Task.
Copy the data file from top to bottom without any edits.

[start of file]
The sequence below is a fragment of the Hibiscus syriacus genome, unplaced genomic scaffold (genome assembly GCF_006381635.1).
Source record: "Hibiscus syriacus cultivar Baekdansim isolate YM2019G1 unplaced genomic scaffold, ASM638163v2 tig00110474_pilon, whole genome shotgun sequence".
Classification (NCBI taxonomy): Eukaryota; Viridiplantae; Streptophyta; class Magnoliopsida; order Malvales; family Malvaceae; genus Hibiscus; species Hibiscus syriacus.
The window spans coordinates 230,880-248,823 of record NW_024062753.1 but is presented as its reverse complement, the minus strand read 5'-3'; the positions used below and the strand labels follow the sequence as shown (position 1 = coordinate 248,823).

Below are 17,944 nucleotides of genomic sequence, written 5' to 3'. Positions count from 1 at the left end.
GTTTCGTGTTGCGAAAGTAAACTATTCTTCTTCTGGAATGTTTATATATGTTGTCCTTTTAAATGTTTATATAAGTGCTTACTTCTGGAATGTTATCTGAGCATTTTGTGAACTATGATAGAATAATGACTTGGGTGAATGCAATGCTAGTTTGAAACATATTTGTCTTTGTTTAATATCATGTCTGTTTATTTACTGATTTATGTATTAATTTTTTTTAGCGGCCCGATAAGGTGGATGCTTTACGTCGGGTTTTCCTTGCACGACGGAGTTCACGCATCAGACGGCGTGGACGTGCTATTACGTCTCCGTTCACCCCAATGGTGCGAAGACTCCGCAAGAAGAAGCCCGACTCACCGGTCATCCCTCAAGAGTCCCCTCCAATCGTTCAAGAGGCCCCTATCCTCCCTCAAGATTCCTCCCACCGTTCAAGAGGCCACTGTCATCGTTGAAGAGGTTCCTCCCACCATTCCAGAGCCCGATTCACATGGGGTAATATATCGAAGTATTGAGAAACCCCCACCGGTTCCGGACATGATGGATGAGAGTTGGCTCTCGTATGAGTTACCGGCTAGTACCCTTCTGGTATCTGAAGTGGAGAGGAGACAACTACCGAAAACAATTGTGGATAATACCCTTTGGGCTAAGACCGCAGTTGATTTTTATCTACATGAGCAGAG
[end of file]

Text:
The sequence below is a fragment of the Hibiscus syriacus genome, unplaced genomic scaffold (genome assembly GCF_006381635.1).
Source record: "Hibiscus syriacus cultivar Baekdansim isolate YM2019G1 unplaced genomic scaffold, ASM638163v2 tig00110474_pilon, whole genome shotgun sequence".
Classification (NCBI taxonomy): Eukaryota; Viridiplantae; Streptophyta; class Magnoliopsida; order Malvales; family Malvaceae; genus Hibiscus; species Hibiscus syriacus.
The window spans coordinates 230,880-248,823 of record NW_024062753.1 but is presented as its reverse complement, the minus strand read 5'-3'; the positions used below and the strand labels follow the sequence as shown (position 1 = coordinate 248,823).

Below are 17,944 nucleotides of genomic sequence, written 5' to 3'. Positions count from 1 at the left end.
GTTTCGTGTTGCGAAAGTAAACTATTCTTCTTCTGGAATGTTTATATATGTTGTCCTTTTAAATGTTTATATAAGTGCTTACTTCTGGAATGTTATCTGAGCATTTTGTGAACTATGATAGAATAATGACTTGGGTGAATGCAATGCTAGTTTGAAACATATTTGTCTTTGTTTAATATCATGTCTGTTTATTTACTGATTTATGTATTAATTTTTTTTAGCGGCCCGATAAGGTGGATGCTTTACGTCGGGTTTTCCTTGCACGACGGAGTTCACGCATCAGACGGCGTGGACGTGCTATTACGTCTCCGTTCACCCCAATGGTGCGAAGACTCCGCAAGAAGAAGCCCGACTCACCGGTCATCCCTCAAGAGTCCCCTCCAATCGTTCAAGAGGCCCCTATCCTCCCTCAAGATTCCTCCCACCGTTCAAGAGGCCACTGTCATCGTTGAAGAGGTTCCTCCCACCATTCCAGAGCCCGATTCACATGGGGTAATATATCGAAGTATTGAGAAACCCCCACCGGTTCCGGACATGATGGATGAGAGTTGGCTCTCGTATGAGTTACCGGCTAGTACCCTTCTGGTATCTGAAGTGGAGAGGAGACAACTACCGAAAACAATTGTGGATAATACCCTTTGGGCTAAGACCGCAGTTGATTTTTATCTACATGAGCAGAG